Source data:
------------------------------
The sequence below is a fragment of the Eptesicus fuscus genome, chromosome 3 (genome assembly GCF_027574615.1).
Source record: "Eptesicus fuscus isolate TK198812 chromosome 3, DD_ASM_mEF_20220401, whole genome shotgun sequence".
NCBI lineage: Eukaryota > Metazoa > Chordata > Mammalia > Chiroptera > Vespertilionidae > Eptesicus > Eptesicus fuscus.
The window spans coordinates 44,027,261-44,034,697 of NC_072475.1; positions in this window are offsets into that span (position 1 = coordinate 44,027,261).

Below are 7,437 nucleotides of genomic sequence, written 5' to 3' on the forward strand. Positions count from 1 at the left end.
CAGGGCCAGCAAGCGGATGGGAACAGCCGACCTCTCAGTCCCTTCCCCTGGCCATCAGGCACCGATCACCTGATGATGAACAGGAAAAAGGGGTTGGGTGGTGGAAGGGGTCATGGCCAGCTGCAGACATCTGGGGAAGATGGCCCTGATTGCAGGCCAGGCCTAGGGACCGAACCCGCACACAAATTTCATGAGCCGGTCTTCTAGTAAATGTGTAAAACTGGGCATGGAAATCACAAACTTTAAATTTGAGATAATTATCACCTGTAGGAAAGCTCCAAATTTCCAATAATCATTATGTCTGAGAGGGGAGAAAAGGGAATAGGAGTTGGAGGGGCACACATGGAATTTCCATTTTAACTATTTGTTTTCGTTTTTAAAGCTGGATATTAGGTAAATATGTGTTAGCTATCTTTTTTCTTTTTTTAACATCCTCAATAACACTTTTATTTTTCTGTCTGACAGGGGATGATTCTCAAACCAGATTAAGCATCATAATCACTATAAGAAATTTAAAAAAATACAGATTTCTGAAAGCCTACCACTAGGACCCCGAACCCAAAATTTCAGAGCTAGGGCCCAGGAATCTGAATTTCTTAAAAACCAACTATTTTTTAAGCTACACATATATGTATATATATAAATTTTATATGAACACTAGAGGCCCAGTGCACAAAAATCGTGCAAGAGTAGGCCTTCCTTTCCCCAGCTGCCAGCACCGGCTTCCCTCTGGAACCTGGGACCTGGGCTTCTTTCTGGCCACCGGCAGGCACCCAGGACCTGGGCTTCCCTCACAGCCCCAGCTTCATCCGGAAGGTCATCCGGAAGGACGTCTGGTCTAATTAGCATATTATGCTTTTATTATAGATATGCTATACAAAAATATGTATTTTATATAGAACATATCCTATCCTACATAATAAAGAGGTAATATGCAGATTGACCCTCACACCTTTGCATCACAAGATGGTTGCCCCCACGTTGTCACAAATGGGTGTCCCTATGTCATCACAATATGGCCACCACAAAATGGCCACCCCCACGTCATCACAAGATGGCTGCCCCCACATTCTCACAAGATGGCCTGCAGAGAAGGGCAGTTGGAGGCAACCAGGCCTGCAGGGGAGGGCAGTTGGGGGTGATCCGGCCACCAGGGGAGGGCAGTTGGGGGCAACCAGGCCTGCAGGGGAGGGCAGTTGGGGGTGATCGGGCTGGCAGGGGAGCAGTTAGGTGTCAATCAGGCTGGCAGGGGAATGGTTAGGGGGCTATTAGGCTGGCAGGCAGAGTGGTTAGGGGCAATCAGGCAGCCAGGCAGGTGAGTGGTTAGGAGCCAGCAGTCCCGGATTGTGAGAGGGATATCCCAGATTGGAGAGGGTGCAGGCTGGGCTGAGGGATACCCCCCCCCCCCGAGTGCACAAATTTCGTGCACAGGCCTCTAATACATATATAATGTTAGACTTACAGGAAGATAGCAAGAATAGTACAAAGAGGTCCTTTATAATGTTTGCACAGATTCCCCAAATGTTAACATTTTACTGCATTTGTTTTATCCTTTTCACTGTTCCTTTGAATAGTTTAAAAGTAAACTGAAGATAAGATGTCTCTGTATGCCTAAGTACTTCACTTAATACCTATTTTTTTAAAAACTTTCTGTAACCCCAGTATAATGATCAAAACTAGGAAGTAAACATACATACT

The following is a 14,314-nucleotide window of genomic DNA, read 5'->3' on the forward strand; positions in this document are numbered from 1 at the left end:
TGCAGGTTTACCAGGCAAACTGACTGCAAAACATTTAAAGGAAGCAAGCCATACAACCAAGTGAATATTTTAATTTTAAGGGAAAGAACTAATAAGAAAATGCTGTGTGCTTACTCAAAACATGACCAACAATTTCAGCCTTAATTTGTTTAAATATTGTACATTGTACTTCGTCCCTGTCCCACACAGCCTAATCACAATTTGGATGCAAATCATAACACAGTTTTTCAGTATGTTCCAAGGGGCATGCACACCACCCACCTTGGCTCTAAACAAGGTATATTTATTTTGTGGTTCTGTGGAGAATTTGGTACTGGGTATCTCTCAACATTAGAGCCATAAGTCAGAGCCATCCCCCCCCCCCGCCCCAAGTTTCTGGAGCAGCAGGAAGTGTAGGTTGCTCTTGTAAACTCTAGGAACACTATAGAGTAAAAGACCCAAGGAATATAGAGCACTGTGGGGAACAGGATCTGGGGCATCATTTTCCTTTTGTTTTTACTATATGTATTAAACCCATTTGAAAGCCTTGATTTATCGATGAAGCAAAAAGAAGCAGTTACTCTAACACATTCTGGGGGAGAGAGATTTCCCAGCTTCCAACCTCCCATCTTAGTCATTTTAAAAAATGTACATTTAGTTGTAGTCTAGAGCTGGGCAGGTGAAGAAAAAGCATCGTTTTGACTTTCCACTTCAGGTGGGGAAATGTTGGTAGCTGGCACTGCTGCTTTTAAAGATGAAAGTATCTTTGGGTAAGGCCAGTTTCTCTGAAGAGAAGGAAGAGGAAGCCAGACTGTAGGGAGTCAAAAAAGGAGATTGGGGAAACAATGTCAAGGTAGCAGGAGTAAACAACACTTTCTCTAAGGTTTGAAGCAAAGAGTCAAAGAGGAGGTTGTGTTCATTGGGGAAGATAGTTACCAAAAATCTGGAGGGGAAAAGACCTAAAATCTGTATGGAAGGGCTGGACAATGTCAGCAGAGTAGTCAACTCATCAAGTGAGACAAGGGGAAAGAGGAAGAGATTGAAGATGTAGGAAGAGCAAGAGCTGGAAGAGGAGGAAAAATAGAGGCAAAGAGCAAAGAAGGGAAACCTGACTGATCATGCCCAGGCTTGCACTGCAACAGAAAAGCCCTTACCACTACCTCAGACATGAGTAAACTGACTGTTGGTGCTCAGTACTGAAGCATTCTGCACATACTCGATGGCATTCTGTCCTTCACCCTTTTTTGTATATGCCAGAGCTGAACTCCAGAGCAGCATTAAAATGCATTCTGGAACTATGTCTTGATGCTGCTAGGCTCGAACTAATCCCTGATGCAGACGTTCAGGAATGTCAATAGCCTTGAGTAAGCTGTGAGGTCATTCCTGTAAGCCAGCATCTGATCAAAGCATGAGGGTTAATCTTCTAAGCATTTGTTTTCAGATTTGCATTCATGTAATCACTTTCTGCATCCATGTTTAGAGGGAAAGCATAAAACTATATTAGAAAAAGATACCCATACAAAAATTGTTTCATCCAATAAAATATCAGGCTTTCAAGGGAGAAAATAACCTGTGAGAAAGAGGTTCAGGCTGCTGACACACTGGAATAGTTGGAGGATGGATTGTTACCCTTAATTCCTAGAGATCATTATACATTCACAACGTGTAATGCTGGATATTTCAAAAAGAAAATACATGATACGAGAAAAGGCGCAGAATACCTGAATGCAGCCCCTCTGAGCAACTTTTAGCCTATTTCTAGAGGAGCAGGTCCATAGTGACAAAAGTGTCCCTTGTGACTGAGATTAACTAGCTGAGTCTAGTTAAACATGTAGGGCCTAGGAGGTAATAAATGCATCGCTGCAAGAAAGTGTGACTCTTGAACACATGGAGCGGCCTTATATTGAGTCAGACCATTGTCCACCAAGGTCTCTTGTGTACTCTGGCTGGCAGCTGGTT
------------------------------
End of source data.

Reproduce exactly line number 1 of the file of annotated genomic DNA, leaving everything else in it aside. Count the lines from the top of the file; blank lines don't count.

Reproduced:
The sequence below is a fragment of the Eptesicus fuscus genome, chromosome 3 (genome assembly GCF_027574615.1).